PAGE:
that constantly get shortchanged?
"In the United States today we have in effect
two governments.... We have the duly constituted Government....
Then we have an independent, uncontrolled and uncoordinated
government in the Federal Reserve System, operating the
money powers which are reserved to Congress by the Constitution."
Representative Wright Patman, D-TX
Chairman of the House Banking & Currencies Committee in the 1960's
The sad truth is, the Bank of England is a privately owned
corporation, as with the Bank of Canada and the U.S. Federal Reserve.
Governments spend huge portions of the tax revenue paying interest
to private banks.
Fair minded readers may be thinking, "Well, if you borrow the money,
you have to pay it back." And that is the insidiousness of this
particular scheme: on the surface, settlement of debts has the air
of fairness about it. But governments are a little different from
the common person or business when it comes to handling money.
Governments have both the right and the responsibility to create
and manage a form of currency for those people it represents.
And nearly all of the world's national governments, particularly
the largest, have contracted these rights and responsibilities out
to private banks, and then gone into their debt. Indeed the contracts
are designed such that the entire nation's currency has its source
in the national debt. If the government were to actually and
simply pay off its national debt, the country would be without
A government must do more to survive and thrive economically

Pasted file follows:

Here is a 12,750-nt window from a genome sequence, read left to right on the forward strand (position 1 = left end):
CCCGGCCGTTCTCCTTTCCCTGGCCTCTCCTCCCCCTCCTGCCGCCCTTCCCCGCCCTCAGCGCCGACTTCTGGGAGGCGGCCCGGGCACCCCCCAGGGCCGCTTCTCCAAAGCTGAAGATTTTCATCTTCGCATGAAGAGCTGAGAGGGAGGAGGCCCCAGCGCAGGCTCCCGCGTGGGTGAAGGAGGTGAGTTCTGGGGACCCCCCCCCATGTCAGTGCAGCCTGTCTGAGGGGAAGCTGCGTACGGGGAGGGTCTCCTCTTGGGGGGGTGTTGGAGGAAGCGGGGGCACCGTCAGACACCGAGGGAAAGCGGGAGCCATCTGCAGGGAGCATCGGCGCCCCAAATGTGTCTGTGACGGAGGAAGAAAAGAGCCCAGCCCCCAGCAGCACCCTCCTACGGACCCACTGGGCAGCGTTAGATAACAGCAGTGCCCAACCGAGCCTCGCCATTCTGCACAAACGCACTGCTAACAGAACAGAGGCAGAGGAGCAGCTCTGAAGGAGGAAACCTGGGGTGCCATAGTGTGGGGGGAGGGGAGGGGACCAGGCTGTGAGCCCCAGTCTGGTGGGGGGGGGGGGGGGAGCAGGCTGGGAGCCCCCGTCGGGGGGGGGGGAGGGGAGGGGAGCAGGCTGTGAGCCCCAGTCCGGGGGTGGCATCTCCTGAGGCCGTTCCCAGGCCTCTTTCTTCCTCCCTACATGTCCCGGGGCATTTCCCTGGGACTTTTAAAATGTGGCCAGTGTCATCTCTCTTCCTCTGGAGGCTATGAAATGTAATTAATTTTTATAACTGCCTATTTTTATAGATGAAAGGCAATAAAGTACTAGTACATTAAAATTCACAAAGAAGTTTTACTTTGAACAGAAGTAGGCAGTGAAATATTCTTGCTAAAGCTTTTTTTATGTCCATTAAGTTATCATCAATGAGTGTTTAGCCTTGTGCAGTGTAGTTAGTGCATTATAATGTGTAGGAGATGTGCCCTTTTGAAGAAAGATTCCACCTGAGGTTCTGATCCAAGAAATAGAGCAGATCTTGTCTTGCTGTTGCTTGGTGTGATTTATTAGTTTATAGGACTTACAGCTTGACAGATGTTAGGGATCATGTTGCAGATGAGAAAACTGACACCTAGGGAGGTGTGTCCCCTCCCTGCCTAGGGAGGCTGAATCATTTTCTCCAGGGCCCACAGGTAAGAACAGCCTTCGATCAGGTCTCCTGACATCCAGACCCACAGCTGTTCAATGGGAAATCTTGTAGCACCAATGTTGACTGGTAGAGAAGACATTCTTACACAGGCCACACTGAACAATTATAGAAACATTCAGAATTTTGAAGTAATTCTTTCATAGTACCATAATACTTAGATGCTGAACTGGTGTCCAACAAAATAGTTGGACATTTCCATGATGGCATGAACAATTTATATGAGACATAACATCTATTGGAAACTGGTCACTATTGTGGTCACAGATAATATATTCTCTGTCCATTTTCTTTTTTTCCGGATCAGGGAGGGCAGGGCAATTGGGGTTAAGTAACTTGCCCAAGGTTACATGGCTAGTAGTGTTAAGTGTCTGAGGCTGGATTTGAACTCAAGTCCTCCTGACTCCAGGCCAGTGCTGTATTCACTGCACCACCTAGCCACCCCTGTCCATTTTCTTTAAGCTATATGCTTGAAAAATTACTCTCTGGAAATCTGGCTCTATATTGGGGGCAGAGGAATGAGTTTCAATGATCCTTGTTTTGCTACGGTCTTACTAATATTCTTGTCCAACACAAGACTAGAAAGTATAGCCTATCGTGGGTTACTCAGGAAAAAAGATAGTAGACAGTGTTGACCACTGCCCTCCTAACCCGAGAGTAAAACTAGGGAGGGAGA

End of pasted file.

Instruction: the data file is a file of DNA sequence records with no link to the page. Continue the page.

than simply pay off its national debt. It must also relearn
to exercise its right and responsibility to
create and manage its own currency. In a democracy,
the people are the government, thus absolute transparency
is a must.
Remember, the British Empire expanded and prospered while England
used the Talley Stick system of currency, which was strictly
controlled by the British Monarchy. The American Colonies
experienced one of their healthiest economies ever during the
pre-revolutionary period when they made and managed their
own form of debt-free money called colonial scrip, when just enough
was issued for balanced trade.
"In the colonies we issue our own money. It is called
Colonial Scrip. We issue it in proper proportion to the
demands of trade and industry to make the products pass
easily from the producers to the consumers. In this manner,
creating for ourselves our own paper money, we control
its purchasing power, and we have no interest to pay,
to no one."
Wars have been fought over the control of the monetary systems.
Election campaigns have been won and lost over the issue.
Leaders have been assassinated because of it.
"If the American people ever allow private banks to control
the issue of their currency, first by inflation, then by
deflation, the banks and the corporations which grow up
around them will deprive the people of all property until
their children wake up homeless on the continent their
No plan to reduce and eliminate government debt should ignore
the successful strategies of Andrew Jackson, the only U.S. president
in American history to ever pay off that country's national debt.
In essence, he patiently and determinedly de-privatized the
country's capacity for creating and managing its own supply
of currency, and was elected on a platform to do just that,
becoming the first president to tour the country during an
election campaign and winning landslide support amongst the
people to reclaim their currency for them.
Why don't we hear more of this from the major mainstream media?
Because television & radio stations, and newspapers and magazines,
like many other businesses, operate on bank loans. Their ability
to report on scandals is often compromised by the need to keep
their investors happy, keep their loans secure, and keep the
advertising dollars from large corporations flowing. Most
media personnel and even politicians today are not even aware
of the issue, after generations of successful repression
and counter-propaganda embedded into our educational systems.
But the issue of monetary reform may dare to re-enter mainstream
politics again today, with increased scrutiny and attention going to